Science Fiction: Where Tech Dreams About Itself
Does technology have a subconscious? If it does, look no further than sci-fi summer blockbusters like "Prometheus" at the multiplex.
At the heart of almost all technology -- whether it's the printing press of the medieval age or the iPhone of today -- is an inherent promise to make life easier, better, more magical. Yet for all the wide-eyed optimism, technology also sparks anxiety and uncertainty, especially as advances in science expand the limits of human possibilities beyond their natural scope and provoke ethical dilemmas whose consequences can't yet be fully grasped.
Human ingenuity can make the impossible possible -- it can carry voices over great distances and engineer endless ways to save and prolong life. But it can also create great destruction and fear, as seen in the devastation of Hiroshima and Nagasaki during World War II. This fundamental tension of technology, and the role of humans in it, fuels many of the stories that make up the wide and diverse science fiction genre, one of storytelling's most enduring categories.
Highly responsive to the emotions and events of the time, one only needs to look at today's bookshelves and big screens for a litmus test on the collective unconscious surrounding tech. In other words, if products and inventions are the art and practice of technology, then science fiction is the philosophy, exploring reveries, meditations and emotions provoked by our inventions.
And judging from Hollywood's latest offering to the genre, Ridley Scott's highly anticipated "Prometheus," we're still grappling with the dark consequences of what we can do with science and technology, even as the drive to innovate continues to push the limits of human understanding.
When an Alien Is Not Just an Alien
A new movie by Ridley Scott, the auteur behind "Alien" and "Blade Runner," Prometheus is billed as "sharing DNA" with the original Alien movies, though it is not a direct prequel. A ship sets out to explore clues that could lead to the discovery of the origins of mankind, only to discover a threat that may wipe out Earth altogether.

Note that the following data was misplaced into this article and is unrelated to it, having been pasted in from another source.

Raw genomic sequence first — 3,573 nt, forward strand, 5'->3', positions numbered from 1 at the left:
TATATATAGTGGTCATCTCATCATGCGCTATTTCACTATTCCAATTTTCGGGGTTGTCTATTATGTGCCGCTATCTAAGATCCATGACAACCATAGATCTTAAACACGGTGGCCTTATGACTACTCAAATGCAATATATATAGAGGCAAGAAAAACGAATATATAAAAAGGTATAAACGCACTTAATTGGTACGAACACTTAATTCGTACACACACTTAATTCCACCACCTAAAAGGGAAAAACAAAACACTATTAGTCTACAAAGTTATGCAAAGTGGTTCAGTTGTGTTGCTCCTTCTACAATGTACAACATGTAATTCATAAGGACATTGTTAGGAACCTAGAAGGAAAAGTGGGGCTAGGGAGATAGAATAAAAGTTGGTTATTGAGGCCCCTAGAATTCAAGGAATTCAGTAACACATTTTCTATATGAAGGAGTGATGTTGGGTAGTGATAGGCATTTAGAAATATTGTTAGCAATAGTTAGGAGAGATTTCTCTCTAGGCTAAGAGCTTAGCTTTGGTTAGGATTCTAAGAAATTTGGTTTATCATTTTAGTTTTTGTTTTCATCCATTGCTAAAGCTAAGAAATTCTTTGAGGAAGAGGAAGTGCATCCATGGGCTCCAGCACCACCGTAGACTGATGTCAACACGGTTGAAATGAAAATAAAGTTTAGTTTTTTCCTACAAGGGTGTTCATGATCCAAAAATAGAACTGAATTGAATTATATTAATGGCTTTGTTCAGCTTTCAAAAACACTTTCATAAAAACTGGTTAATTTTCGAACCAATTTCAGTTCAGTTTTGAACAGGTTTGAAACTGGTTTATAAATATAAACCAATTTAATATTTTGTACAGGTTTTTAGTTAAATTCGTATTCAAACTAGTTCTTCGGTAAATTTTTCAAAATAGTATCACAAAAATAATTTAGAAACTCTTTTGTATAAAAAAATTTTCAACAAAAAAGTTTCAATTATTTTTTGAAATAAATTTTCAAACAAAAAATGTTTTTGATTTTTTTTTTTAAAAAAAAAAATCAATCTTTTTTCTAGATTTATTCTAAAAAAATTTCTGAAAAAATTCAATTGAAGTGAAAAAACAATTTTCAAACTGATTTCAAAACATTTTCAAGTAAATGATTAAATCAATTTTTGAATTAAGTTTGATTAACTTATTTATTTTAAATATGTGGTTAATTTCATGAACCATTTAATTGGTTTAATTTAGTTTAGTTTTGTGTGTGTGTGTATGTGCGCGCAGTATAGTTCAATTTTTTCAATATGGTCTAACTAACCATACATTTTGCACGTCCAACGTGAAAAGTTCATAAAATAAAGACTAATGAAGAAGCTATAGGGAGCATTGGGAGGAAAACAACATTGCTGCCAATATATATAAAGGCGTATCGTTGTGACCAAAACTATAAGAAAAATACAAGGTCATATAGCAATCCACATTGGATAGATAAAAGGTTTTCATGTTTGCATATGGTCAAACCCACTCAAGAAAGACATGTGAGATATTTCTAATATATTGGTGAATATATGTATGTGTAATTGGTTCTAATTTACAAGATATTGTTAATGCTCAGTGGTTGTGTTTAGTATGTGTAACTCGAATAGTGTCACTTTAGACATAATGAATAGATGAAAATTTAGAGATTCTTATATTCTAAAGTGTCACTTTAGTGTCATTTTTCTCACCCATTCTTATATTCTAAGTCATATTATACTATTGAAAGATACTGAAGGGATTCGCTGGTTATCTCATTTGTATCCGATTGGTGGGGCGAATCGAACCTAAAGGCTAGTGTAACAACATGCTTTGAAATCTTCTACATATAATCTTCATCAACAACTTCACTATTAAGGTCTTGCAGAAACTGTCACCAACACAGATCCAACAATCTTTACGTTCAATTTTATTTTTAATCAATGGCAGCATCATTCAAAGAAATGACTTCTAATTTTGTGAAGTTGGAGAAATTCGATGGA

Dystopia, apocalypse, spaceships, aliens: these are just some of the elements that make up a million sci-fi stories. But similarly in the way that hydrogen, oxygen and other elements can be combined into almost endless combinations to create something unique and different, the symbols and tropes of sci-fi are remixed endlessly in stories that reflect the mores and preoccupations of the time. The aliens of "Invasion of the Body Snatchers" from 1956 reflected an era rife with fears about Communism and resulting McCarthyism, while the portrayal of the extraterrestrials in the 2009 South African film "District 9" touched on the legacy of apartheid and racial strife.
Deep Roots, Enduring Appeal
The elasticity of science fiction tropes and conventions and their ability to show a vast array of perspectives has deep roots in literature, where it long developed before finding its way into film.
Literary critics disagree on sci-fi's origins; some argue that elements of science fiction pop up in ancient epics like Sumerian "Epic of Gilgamesh" or "The Arabian Nights," or even in classical texts like Greek-Syrian writer Lucian's satirical "True History" from the 2nd century, which features a set of characters traveling to the moon. Others point to Jonathan Swift's "Gulliver's Travels," while others champion Mary Shelley's 1818 classic "Frankenstein."
No matter what the origins of sci-fi are, however, most critics agree the literary genre developed in tandem with scientific advances of the time, whether it was the revelations of Copernicus and Newton during the Scientific Revolution or industrialization in the 19th century. "Frankenstein," for instance, was authored during the rise of medical science as a legitimate field of study, reflecting fears of the godlike powers that some perceived physicians as cultivating.